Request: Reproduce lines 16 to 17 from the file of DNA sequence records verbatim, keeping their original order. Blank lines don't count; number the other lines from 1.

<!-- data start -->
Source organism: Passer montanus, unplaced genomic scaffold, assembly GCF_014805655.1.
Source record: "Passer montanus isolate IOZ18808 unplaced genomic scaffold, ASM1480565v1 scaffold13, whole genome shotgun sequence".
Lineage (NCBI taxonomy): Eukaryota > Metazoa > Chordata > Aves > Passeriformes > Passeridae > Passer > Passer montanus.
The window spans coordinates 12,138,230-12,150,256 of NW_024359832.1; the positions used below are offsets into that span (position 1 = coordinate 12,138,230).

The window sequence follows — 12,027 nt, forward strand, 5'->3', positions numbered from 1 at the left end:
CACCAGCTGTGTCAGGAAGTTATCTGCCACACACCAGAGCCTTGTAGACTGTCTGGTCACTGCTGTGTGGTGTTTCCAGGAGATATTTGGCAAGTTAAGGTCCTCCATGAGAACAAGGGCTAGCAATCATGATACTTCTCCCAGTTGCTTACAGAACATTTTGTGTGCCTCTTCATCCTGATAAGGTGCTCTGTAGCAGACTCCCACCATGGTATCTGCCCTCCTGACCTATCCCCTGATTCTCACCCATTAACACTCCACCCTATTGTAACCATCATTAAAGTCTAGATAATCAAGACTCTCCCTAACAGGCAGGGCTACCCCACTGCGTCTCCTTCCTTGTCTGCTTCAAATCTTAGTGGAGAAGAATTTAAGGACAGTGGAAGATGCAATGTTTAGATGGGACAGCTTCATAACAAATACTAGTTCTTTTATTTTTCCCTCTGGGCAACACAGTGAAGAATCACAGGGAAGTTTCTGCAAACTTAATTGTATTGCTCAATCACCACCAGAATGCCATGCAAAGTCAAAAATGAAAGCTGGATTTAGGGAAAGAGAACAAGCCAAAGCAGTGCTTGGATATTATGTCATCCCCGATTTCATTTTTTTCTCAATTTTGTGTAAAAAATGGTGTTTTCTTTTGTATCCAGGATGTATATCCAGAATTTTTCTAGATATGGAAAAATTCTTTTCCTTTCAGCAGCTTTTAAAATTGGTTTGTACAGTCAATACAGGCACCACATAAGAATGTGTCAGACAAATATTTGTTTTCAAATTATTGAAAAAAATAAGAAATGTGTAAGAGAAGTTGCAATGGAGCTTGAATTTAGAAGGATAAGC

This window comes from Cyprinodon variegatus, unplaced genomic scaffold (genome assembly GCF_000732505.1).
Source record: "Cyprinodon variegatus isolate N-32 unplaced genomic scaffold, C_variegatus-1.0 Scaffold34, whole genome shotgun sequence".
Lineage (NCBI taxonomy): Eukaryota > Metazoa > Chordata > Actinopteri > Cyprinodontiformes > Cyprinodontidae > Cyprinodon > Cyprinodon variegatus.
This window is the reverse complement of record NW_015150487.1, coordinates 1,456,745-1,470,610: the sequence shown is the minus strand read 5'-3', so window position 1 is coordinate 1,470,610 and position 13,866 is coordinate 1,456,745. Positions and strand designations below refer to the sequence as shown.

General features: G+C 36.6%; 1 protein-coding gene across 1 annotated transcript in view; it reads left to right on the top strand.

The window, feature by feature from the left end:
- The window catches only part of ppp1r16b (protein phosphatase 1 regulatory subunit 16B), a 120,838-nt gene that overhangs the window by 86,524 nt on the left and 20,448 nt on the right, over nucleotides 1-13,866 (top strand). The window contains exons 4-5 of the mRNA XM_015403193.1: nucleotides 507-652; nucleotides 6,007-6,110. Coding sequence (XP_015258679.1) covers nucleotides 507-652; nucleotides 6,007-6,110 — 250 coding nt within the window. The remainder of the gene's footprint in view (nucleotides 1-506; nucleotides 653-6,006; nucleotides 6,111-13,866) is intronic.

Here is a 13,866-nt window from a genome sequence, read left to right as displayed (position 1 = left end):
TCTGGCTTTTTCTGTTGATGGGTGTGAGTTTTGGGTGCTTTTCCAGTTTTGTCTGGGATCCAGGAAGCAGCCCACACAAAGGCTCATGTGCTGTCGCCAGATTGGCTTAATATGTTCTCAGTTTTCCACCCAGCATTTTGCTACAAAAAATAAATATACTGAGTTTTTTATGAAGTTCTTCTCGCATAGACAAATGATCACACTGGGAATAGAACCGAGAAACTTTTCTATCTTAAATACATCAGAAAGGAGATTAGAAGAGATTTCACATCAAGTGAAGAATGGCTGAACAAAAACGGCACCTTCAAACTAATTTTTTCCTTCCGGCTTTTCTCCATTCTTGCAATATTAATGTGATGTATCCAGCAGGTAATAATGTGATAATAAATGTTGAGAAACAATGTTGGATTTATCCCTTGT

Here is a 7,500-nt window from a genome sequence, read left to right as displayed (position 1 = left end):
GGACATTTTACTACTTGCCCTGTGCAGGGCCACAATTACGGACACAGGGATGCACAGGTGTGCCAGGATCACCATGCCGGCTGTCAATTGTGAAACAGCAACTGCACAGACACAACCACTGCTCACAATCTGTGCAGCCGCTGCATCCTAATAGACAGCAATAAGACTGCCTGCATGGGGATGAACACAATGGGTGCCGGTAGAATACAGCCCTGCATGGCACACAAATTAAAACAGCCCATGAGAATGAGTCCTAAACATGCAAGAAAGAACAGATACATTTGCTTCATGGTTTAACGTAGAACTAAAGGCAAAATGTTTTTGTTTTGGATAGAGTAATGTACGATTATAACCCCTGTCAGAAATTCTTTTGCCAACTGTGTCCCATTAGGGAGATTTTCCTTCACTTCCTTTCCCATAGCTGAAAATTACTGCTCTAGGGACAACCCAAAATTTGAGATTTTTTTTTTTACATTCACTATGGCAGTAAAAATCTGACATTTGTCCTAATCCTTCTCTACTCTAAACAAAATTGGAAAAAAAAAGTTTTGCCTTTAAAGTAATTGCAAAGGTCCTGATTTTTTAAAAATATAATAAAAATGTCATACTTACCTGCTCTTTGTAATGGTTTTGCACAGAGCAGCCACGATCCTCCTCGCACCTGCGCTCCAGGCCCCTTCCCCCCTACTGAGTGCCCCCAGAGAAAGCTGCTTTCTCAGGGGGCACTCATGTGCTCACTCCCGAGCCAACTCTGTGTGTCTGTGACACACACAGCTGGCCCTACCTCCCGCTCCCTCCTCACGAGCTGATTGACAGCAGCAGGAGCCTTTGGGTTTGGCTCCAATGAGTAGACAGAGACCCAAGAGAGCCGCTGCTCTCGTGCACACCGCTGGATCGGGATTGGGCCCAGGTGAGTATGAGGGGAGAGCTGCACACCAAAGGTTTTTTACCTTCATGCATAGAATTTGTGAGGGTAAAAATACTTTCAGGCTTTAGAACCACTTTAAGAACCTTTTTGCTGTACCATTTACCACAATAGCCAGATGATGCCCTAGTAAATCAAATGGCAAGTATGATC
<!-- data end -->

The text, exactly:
Here is a 7,500-nt window from a genome sequence, read left to right as displayed (position 1 = left end):
GGACATTTTACTACTTGCCCTGTGCAGGGCCACAATTACGGACACAGGGATGCACAGGTGTGCCAGGATCACCATGCCGGCTGTCAATTGTGAAACAGCAACTGCACAGACACAACCACTGCTCACAATCTGTGCAGCCGCTGCATCCTAATAGACAGCAATAAGACTGCCTGCATGGGGATGAACACAATGGGTGCCGGTAGAATACAGCCCTGCATGGCACACAAATTAAAACAGCCCATGAGAATGAGTCCTAAACATGCAAGAAAGAACAGATACATTTGCTTCATGGTTTAACGTAGAACTAAAGGCAAAATGTTTTTGTTTTGGATAGAGTAATGTACGATTATAACCCCTGTCAGAAATTCTTTTGCCAACTGTGTCCCATTAGGGAGATTTTCCTTCACTTCCTTTCCCATAGCTGAAAATTACTGCTCTAGGGACAACCCAAAATTTGAGATTTTTTTTTTTACATTCACTATGGCAGTAAAAATCTGACATTTGTCCTAATCCTTCTCTACTCTAAACAAAATTGGAAAAAAAAAGTTTTGCCTTTAAAGTAATTGCAAAGGTCCTGATTTTTTAAAAATATAATAAAAATGTCATACTTACCTGCTCTTTGTAATGGTTTTGCACAGAGCAGCCACGATCCTCCTCGCACCTGCGCTCCAGGCCCCTTCCCCCCTACTGAGTGCCCCCAGAGAAAGCTGCTTTCTCAGGGGGCACTCATGTGCTCACTCCCGAGCCAACTCTGTGTGTCTGTGACACACACAGCTGGCCCTACCTCCCGCTCCCTCCTCACGAGCTGATTGACAGCAGCAGGAGCCTTTGGGTTTGGCTCCAATGAGTAGACAGAGACCCAAGAGAGCCGCTGCTCTCGTGCACACCGCTGGATCGGGATTGGGCCCAGGTGAGTATGAGGGGAGAGCTGCACACCAAAGGTTTTTTACCTTCATGCATAGAATTTGTGAGGGTAAAAATACTTTCAGGCTTTAGAACCACTTTAAGAACCTTTTTGCTGTACCATTTACCACAATAGCCAGATGATGCCCTAGTAAATCAAATGGCAAGTATGATC